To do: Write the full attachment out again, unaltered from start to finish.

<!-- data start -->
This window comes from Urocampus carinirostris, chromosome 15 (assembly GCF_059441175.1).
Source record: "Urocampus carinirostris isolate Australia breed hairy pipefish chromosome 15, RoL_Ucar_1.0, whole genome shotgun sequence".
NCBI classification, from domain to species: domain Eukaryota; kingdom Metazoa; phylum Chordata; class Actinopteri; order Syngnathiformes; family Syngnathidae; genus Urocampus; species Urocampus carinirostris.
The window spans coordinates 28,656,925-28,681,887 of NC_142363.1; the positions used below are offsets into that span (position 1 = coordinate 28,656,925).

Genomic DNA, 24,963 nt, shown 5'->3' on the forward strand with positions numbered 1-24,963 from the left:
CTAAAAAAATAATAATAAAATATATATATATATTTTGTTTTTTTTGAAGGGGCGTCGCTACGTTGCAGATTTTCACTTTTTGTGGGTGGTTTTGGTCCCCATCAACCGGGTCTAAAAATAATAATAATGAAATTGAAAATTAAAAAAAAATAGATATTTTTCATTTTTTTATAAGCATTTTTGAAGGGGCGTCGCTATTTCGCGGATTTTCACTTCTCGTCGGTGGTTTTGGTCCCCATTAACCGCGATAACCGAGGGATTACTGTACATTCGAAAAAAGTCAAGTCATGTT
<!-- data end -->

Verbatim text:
This window comes from Urocampus carinirostris, chromosome 15 (assembly GCF_059441175.1).
Source record: "Urocampus carinirostris isolate Australia breed hairy pipefish chromosome 15, RoL_Ucar_1.0, whole genome shotgun sequence".
NCBI classification, from domain to species: domain Eukaryota; kingdom Metazoa; phylum Chordata; class Actinopteri; order Syngnathiformes; family Syngnathidae; genus Urocampus; species Urocampus carinirostris.
The window spans coordinates 28,656,925-28,681,887 of NC_142363.1; the positions used below are offsets into that span (position 1 = coordinate 28,656,925).

Genomic DNA, 24,963 nt, shown 5'->3' on the forward strand with positions numbered 1-24,963 from the left:
CTAAAAAAATAATAATAAAATATATATATATATTTTGTTTTTTTTGAAGGGGCGTCGCTACGTTGCAGATTTTCACTTTTTGTGGGTGGTTTTGGTCCCCATCAACCGGGTCTAAAAATAATAATAATGAAATTGAAAATTAAAAAAAAATAGATATTTTTCATTTTTTTATAAGCATTTTTGAAGGGGCGTCGCTATTTCGCGGATTTTCACTTCTCGTCGGTGGTTTTGGTCCCCATTAACCGCGATAACCGAGGGATTACTGTACATTCGAAAAAAGTCAAGTCATGTT